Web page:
42. 42. Martin-Galiano AJ, Gorgojo B, Kunin CM, de la Campa AG (2002) Mefloquine and new related compounds target the F(0) complex of the F(0)F(1) H(+)-ATPase of Streptococcus pneumoniae. Antimicrob Agents Chemother 46: 1680–1687. doi: 10.1128/aac.46.6.1680-1687.2002
  43. 43. Dias CA, Agnes G, Frazzon AP, Kruger FD, d'Azevedo PA, et al. (2007) Diversity of mutations in the atpC gene coding for the c Subunit of F0F1 ATPase in clinical isolates of optochin-resistant Streptococcus pneumoniae from Brazil. J Clin Microbiol 45: 3065–3067. doi: 10.1128/jcm.00891-07
  44. 44. Nunes S, Sà-Leao R, De Lencastre H (2008) Optochin resistence among Streptococcus pneumoniae strains colonizing healthy children in Portugal. J Clin Microbiol 46: 321–324. doi: 10.1128/jcm.02097-07
  45. 45. Krulwich TA, Sachs G, Padan E (2011) Molecular aspects of bacterial pH sensing and homeostasis. Nat Rev Microbiol 9: 330–343 nrmicro2549 [pii];10.1038/nrmicro2549 [doi].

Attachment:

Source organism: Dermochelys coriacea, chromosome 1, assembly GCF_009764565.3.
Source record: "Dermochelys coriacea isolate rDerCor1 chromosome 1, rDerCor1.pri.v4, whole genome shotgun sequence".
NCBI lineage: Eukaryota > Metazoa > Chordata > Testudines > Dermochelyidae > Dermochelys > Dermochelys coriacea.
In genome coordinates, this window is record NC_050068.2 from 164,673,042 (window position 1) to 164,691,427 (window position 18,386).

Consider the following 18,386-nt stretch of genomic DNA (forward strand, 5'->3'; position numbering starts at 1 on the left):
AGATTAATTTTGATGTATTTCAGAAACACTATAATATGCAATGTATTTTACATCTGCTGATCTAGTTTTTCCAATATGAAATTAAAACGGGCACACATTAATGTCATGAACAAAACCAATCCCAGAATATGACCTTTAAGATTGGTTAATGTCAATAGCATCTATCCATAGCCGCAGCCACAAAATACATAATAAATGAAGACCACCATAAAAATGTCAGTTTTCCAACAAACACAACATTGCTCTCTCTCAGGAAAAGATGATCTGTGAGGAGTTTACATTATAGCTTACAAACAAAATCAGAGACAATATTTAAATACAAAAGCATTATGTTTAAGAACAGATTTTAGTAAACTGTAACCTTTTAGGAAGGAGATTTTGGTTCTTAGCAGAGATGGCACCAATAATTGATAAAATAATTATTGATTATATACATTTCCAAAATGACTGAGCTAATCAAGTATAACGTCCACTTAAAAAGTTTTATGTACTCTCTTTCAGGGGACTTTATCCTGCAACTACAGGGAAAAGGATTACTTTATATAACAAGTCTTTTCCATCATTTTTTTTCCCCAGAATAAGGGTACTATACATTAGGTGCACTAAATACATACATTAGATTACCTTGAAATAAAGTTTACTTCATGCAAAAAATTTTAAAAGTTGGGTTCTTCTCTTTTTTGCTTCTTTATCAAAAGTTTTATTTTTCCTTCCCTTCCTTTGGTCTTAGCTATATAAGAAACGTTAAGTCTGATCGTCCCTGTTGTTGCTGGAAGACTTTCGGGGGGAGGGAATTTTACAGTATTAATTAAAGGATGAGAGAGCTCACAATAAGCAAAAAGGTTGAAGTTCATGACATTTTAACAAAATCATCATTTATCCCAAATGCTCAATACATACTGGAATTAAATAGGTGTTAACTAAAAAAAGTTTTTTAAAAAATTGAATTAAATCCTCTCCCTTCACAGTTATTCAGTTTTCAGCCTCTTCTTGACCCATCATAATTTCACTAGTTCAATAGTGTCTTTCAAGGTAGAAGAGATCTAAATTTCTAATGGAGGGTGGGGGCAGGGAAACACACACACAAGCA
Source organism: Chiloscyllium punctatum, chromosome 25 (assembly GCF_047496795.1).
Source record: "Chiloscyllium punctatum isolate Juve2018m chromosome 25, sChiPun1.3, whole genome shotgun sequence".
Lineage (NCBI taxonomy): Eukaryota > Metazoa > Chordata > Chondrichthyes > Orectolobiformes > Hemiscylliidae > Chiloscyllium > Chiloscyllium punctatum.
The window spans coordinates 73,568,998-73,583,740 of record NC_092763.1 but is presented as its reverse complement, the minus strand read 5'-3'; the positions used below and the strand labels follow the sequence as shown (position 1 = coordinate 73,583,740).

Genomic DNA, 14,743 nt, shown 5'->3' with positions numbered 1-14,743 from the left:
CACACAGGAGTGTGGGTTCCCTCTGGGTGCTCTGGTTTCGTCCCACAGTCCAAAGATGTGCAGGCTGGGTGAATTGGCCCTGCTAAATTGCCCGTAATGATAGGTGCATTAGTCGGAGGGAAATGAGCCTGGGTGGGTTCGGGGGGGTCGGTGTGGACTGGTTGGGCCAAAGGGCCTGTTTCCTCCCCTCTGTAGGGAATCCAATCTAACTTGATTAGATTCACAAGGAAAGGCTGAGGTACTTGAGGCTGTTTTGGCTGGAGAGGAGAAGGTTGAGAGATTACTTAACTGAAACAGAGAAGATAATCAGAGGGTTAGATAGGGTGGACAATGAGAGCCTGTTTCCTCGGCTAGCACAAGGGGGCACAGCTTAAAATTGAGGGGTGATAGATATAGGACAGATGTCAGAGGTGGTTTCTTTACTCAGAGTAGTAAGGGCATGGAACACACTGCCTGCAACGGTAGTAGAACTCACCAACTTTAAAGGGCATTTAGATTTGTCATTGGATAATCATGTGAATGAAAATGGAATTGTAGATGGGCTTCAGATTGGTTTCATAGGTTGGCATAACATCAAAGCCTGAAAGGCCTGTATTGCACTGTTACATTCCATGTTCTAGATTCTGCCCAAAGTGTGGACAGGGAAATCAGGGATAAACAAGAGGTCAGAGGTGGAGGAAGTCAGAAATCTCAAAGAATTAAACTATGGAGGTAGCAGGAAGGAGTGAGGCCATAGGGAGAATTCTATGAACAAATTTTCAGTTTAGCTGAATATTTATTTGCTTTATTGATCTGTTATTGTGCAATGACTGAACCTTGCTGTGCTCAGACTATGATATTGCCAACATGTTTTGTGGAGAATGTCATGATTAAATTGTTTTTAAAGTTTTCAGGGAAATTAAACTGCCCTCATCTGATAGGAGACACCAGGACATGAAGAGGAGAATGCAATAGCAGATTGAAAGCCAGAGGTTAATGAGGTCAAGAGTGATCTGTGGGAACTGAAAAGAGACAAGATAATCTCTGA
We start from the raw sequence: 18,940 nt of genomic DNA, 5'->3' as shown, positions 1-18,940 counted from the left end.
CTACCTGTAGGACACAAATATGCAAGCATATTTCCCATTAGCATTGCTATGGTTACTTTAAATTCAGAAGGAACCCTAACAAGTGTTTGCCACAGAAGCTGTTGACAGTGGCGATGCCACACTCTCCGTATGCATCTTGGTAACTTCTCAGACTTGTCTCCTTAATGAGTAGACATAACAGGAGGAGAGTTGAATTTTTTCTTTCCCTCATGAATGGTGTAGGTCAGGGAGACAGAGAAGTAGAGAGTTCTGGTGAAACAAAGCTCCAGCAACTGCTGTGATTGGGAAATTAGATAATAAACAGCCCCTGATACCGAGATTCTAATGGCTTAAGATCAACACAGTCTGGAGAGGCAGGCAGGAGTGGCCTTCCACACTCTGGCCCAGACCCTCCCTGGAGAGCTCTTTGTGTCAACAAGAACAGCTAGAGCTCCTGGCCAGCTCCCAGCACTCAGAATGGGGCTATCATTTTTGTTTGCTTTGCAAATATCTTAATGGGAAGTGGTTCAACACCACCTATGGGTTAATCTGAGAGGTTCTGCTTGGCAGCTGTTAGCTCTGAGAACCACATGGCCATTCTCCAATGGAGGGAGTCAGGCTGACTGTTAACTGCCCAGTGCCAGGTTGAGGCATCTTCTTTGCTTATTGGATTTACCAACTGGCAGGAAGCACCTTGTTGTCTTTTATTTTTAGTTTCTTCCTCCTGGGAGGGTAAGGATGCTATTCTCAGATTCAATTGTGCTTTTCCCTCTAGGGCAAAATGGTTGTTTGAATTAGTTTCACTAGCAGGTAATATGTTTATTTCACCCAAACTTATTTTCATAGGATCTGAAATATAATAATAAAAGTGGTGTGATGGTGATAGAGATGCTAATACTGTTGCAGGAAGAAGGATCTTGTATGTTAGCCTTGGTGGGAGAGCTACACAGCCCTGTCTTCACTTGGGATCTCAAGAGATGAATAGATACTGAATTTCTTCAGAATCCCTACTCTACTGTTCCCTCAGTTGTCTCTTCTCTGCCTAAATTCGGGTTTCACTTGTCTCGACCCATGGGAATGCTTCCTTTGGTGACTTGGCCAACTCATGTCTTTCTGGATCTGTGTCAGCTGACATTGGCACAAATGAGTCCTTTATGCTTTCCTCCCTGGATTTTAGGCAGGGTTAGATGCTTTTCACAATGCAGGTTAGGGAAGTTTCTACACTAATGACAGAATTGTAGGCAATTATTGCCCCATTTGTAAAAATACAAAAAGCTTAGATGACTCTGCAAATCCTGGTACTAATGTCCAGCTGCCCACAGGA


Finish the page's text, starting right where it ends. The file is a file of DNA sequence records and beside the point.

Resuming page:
46. 46. Lee EJ, Pontes MH, Groisman EA (2013) A bacterial virulence protein promotes pathogenicity by inhibiting the bacterium's own F1Fo ATP synthase. Cell 154: 146–156. doi: 10.1016/j.cell.2013.06.004
  47. 47. Croucher NJ, Mitchell AM, Gould KA, Inverarity D, Barquist L, et al. (2013) Dominant role of nucleotide substitution in the diversification of serotype 3 pneumococci over decades and during a single infection. PLoS Genet 9: e1003868. doi: 10.1371/journal.pgen.1003868
  48. 48. Chiavolini D, Memmi G, Maggi T, Iannelli F, Pozzi G, et al. (2003) The three extra-cellular zinc metalloproteinases of Streptococcus pneumoniae have a different impact on virulence in mice. BMC Microbiol 3: 14.